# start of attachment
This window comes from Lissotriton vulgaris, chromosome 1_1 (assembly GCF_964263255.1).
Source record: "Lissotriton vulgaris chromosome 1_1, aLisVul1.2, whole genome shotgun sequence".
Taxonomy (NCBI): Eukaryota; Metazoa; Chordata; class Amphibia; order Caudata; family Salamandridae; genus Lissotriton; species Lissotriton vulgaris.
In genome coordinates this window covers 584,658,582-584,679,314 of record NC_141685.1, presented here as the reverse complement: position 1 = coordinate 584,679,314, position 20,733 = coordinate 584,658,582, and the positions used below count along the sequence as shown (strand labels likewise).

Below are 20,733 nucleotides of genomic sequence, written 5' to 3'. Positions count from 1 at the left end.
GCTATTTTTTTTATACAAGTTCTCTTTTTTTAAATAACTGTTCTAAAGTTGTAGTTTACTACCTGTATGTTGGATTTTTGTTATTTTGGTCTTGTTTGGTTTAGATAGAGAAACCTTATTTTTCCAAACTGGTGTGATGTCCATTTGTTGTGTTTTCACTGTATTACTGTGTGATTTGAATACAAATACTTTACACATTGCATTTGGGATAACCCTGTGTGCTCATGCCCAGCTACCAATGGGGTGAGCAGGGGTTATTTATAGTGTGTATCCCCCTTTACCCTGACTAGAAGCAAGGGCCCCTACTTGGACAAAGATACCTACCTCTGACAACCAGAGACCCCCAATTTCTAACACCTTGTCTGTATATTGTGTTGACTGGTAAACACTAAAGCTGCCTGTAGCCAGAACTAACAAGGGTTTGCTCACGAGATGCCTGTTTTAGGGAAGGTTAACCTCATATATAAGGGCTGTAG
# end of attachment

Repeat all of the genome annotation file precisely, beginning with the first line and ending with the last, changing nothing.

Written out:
This window comes from Lissotriton vulgaris, chromosome 1_1 (assembly GCF_964263255.1).
Source record: "Lissotriton vulgaris chromosome 1_1, aLisVul1.2, whole genome shotgun sequence".
Taxonomy (NCBI): Eukaryota; Metazoa; Chordata; class Amphibia; order Caudata; family Salamandridae; genus Lissotriton; species Lissotriton vulgaris.
In genome coordinates this window covers 584,658,582-584,679,314 of record NC_141685.1, presented here as the reverse complement: position 1 = coordinate 584,679,314, position 20,733 = coordinate 584,658,582, and the positions used below count along the sequence as shown (strand labels likewise).

Below are 20,733 nucleotides of genomic sequence, written 5' to 3'. Positions count from 1 at the left end.
GCTATTTTTTTTATACAAGTTCTCTTTTTTTAAATAACTGTTCTAAAGTTGTAGTTTACTACCTGTATGTTGGATTTTTGTTATTTTGGTCTTGTTTGGTTTAGATAGAGAAACCTTATTTTTCCAAACTGGTGTGATGTCCATTTGTTGTGTTTTCACTGTATTACTGTGTGATTTGAATACAAATACTTTACACATTGCATTTGGGATAACCCTGTGTGCTCATGCCCAGCTACCAATGGGGTGAGCAGGGGTTATTTATAGTGTGTATCCCCCTTTACCCTGACTAGAAGCAAGGGCCCCTACTTGGACAAAGATACCTACCTCTGACAACCAGAGACCCCCAATTTCTAACACCTTGTCTGTATATTGTGTTGACTGGTAAACACTAAAGCTGCCTGTAGCCAGAACTAACAAGGGTTTGCTCACGAGATGCCTGTTTTAGGGAAGGTTAACCTCATATATAAGGGCTGTAG